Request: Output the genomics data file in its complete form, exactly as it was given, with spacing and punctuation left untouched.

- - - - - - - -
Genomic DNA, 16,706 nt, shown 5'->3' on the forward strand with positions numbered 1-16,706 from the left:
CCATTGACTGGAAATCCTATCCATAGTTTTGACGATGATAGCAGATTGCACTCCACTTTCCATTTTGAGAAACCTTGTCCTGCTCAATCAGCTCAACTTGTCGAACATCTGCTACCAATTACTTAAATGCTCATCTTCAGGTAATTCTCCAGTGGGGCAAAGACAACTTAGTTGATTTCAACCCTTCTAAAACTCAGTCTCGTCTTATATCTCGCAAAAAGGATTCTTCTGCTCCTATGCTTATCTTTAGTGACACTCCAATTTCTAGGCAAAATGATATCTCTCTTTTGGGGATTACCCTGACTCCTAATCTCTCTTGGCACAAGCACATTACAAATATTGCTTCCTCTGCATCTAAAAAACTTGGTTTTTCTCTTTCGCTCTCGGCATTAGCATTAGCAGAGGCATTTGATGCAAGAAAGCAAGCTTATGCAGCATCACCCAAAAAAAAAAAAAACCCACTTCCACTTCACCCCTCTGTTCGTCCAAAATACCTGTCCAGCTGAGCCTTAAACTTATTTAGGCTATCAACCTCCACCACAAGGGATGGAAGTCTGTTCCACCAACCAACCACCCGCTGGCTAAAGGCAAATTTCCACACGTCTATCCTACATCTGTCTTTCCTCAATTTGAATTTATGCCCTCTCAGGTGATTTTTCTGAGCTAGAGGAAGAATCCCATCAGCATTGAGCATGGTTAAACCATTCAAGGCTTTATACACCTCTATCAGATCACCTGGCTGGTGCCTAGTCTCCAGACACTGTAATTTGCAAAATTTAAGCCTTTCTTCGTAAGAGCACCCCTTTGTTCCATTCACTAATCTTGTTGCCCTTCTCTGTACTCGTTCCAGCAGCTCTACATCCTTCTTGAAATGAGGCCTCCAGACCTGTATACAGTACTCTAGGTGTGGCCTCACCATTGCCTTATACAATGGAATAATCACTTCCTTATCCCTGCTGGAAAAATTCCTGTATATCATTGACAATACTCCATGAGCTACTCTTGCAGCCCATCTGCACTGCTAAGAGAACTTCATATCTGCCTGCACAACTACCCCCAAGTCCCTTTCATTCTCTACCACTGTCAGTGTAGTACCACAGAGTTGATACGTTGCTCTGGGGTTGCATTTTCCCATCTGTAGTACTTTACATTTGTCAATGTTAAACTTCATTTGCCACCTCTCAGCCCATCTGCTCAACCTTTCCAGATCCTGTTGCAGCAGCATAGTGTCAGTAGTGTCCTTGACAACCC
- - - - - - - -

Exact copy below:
Genomic DNA, 16,706 nt, shown 5'->3' on the forward strand with positions numbered 1-16,706 from the left:
CCATTGACTGGAAATCCTATCCATAGTTTTGACGATGATAGCAGATTGCACTCCACTTTCCATTTTGAGAAACCTTGTCCTGCTCAATCAGCTCAACTTGTCGAACATCTGCTACCAATTACTTAAATGCTCATCTTCAGGTAATTCTCCAGTGGGGCAAAGACAACTTAGTTGATTTCAACCCTTCTAAAACTCAGTCTCGTCTTATATCTCGCAAAAAGGATTCTTCTGCTCCTATGCTTATCTTTAGTGACACTCCAATTTCTAGGCAAAATGATATCTCTCTTTTGGGGATTACCCTGACTCCTAATCTCTCTTGGCACAAGCACATTACAAATATTGCTTCCTCTGCATCTAAAAAACTTGGTTTTTCTCTTTCGCTCTCGGCATTAGCATTAGCAGAGGCATTTGATGCAAGAAAGCAAGCTTATGCAGCATCACCCAAAAAAAAAAAAAACCCACTTCCACTTCACCCCTCTGTTCGTCCAAAATACCTGTCCAGCTGAGCCTTAAACTTATTTAGGCTATCAACCTCCACCACAAGGGATGGAAGTCTGTTCCACCAACCAACCACCCGCTGGCTAAAGGCAAATTTCCACACGTCTATCCTACATCTGTCTTTCCTCAATTTGAATTTATGCCCTCTCAGGTGATTTTTCTGAGCTAGAGGAAGAATCCCATCAGCATTGAGCATGGTTAAACCATTCAAGGCTTTATACACCTCTATCAGATCACCTGGCTGGTGCCTAGTCTCCAGACACTGTAATTTGCAAAATTTAAGCCTTTCTTCGTAAGAGCACCCCTTTGTTCCATTCACTAATCTTGTTGCCCTTCTCTGTACTCGTTCCAGCAGCTCTACATCCTTCTTGAAATGAGGCCTCCAGACCTGTATACAGTACTCTAGGTGTGGCCTCACCATTGCCTTATACAATGGAATAATCACTTCCTTATCCCTGCTGGAAAAATTCCTGTATATCATTGACAATACTCCATGAGCTACTCTTGCAGCCCATCTGCACTGCTAAGAGAACTTCATATCTGCCTGCACAACTACCCCCAAGTCCCTTTCATTCTCTACCACTGTCAGTGTAGTACCACAGAGTTGATACGTTGCTCTGGGGTTGCATTTTCCCATCTGTAGTACTTTACATTTGTCAATGTTAAACTTCATTTGCCACCTCTCAGCCCATCTGCTCAACCTTTCCAGATCCTGTTGCAGCAGCATAGTGTCAGTAGTGTCCTTGACAACCC